Empirical evidence illustrates the practical need for a new perspective on performance measurement of service systems. This can be achieved by shifting the unit of analysis from organizations to customer-perceived performance. The practical performance measurement systems need to balance with the aspects of effectiveness and outcomes of services, the efficiency of the production network and the performance of individual actors.

Details

Measuring Business Excellence, vol. 18 no. 3
Type: Research Article
ISSN: 1368-3047

Keywords

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Article
Publication date: 6 May 2014

Petri Virtanen and Jari Stenvall

Based on the concept of “intelligent public organisation” as a new theoretical trajectory for New Public Management (NPM) theory, this paper brings together the recent…

Abstract

Purpose

Based on the concept of “intelligent public organisation” as a new theoretical trajectory for New Public Management (NPM) theory, this paper brings together the recent critical discussion on NPM as it relates to public services and service science while specifically pinpointing the nature of public sector intelligence, evaluation, as well as management and leadership of public services. The paper aims to discuss these issues.

Design/methodology/approach

The paper highlights the ongoing discussion on service-dominant logic and reflects the major innovations in service research, innovation studies, organisational learning, development methods, and evaluation from the public services’ perspective.

Findings

It is argued that contemporary public management theories and practices – and theories reflecting the role of public services – should make more use of that body of literature focusing on substantive service-dominant theories found in marketing and business studies. The paper concludes that the academic discourse on NPM and New Public Governance (NPG) has been rich in content, but to date rather biased from a public services perspective.

Practical implications

It is argued that public services are arenas for interaction, co-operation, and co-creation, orchestrated by the networks of organisations providing these services. The essence of “service user” has also changed in recent decades. This development has practical implications for developing leadership practices in public services.

Originality/value

Doctrines of NPM and NPG have been missing an appreciation of the comprehensive role played by public services and the role of evaluation of public services has also been largely ignored. In this light and in regards to public services in particular, the new wave of public policy evaluation paradigms could usefully be integrated with NPG.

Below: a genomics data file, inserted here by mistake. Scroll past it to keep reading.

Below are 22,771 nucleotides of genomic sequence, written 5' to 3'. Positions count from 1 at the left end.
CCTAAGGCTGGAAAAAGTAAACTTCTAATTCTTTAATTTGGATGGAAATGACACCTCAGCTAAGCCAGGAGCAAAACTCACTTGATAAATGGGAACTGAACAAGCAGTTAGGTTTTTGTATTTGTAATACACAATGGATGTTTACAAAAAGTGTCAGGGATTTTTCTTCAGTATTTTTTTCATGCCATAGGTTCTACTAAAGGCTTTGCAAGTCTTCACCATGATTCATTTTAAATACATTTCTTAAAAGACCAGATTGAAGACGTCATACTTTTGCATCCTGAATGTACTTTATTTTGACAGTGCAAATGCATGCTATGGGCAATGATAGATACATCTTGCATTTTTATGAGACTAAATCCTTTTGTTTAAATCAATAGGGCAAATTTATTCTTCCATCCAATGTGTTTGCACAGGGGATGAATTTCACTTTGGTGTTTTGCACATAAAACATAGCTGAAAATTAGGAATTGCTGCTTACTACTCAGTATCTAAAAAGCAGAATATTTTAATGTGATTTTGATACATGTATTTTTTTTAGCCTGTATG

Details

International Journal of Leadership in Public Services, vol. 10 no. 2
Type: Research Article
ISSN: 1747-9886

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Article
Publication date: 28 October 2014

Aki Jääskeläinen, Harri Laihonen and Antti Lönnqvist

The purpose of this paper is to study the distinctive features of service performance measurement. It also provides an overview of current status of performance…

Abstract

Purpose

The purpose of this paper is to study the distinctive features of service performance measurement. It also provides an overview of current status of performance measurement in three service sectors in Finland.

Design/methodology/approach

The paper builds on two complementary empirical studies. In the first study, data were gathered through individual interviews in Finnish service organizations. In the second study, group interviews were held in order to enhance the understanding. The service sectors studied are knowledge-intensive, public and industrial services. There are two main units of analysis in the data set: an organization and service operations.

Findings

The results show that the specific performance measurement characteristics are more apparent at service operations level. The findings reveal three distinctive features of service performance measurement. First, the contingency perspective stresses a need to consider the characteristics of different service contexts. Second, customer-orientation implies that the measurement should also cover customers’ actions during the service operation as well as the impacts of service operations. Third, the systemic perspective proposes that performance measurement should encompass all actors participating to service operations.

Research limitations/implications

The results provide support for structuring the existing research and identifying paths for future research. They also assist practitioners in their search for best measurement practices.

Originality/value

This paper contributes by providing empirical insights from three service sectors on the development needs of performance measurement. The findings provide understanding on what exactly makes service performance measurement problematic and suggests three paths to move forward.

Details

International Journal of Operations & Production Management, vol. 34 no. 12
Type: Research Article
ISSN: 0144-3577

Keywords